The FDA requires electronic data submission in a format that both humans and machines can read. For this reason, study data packages must use the following formats:
· Extensible Mark-Up Language (XML)
· Portable Document Format (PDF)
· SAS Transport Format (XPORT) version 5
XPORT is the file format for submitting electronic datasets. Each transport file should contain one dataset. The FDA will not process files in the wrong format. The Study Data Technical Conformance Guide provides guidance for using the approved types of files.
Tabulation Datasets for SEND Study Data Submission
SEND describes the organization, structure, and format of tabulation datasets for submission to the FDA. SEND is based on the Study Data Tabulation Model (SDTM) standard for human clinical trials.
The SENDIG provides domain models, assumptions, and examples for preparing tabulation datasets. Each SEND dataset needs a description with complete metadata in the define.xml file. Each dataset may also need an explanation in the Reviewer Guides.
SEND has a predefined format for data submission. The Study Data Technical Conformance Guide describes the definition and content of domain fields. It also shows the file folder structure for the study datasets.
Following controlled terminology standards makes the analysis of study data easier. All controlled terms that appear in SEND datasets should match the spelling, case, and punctuation that the terminology maintenance organization uses.
Sponsors should use the most current version of the relevant dictionary available when the study starts. If a newer version becomes available after the study has started, sponsors may use the new version.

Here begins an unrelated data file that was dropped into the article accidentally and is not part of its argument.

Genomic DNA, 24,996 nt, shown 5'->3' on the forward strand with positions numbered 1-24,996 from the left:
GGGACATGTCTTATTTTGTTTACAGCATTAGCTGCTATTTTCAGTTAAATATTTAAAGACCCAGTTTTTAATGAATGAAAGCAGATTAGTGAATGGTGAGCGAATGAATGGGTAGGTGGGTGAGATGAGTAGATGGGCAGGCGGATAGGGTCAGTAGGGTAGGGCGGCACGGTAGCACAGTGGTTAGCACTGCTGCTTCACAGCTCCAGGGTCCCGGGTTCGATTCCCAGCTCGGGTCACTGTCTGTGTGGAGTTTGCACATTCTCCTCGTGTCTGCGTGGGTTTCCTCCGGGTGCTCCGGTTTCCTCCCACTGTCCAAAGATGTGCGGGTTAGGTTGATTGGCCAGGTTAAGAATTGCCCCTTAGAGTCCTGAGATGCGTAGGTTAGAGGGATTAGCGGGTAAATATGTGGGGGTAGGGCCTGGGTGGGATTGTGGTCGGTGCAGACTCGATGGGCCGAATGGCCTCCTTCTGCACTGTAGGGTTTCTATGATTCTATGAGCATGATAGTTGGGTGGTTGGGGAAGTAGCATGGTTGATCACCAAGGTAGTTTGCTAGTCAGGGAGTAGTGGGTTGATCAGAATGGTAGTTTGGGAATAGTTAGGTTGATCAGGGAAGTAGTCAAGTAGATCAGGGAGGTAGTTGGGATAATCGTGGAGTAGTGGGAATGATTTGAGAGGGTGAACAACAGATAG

The data definition file describes the metadata of the datasets. This file is extremely important. It defines the metadata structures that describe:
· Possible values of variables when applicable
· Controlled terminologies and codes
The code list and origin for each variable should be easy to access. Each type of electronic dataset submission needs its own data definition file. These files should each be a working define.xml.
The SEND study data submission process is complex. Data must be complete and accurate. It must meet the detailed FDA standards for formatting and organization.
Studies that fail to meet the FDA study data requirements for submission will face rejection. Without the right assistance and solutions, your submission may face costly delays. According to the Food and Drug Administration, the submission of SEND nonclinical datasets is expected to continue to increase in the future. The increasing demand for SEND submissions proves the importance for reviewers to receive standardized data, that will help them save time and increase efficiency in the review process.
As the requirement for electronic submissions using version 3.1.1 of CDISC SENDIG for NDAs, ANDAs, certain BLAs, and certain INDs begins on March 15, 2023, Xybion can help you put a plan in place to help with your timely dataset submission. Xybion can help streamline and simplify your SEND submissions through SEND Intelligence Services.
Avoid common errors that lead to FDA rejection, avoid technical rejection, and have your datasets reviewed, prepared, and delivered to you, ready to be sent to the FDA.
Talk to a SEND Expert today to experience the benefits of our SEND Intelligence Services.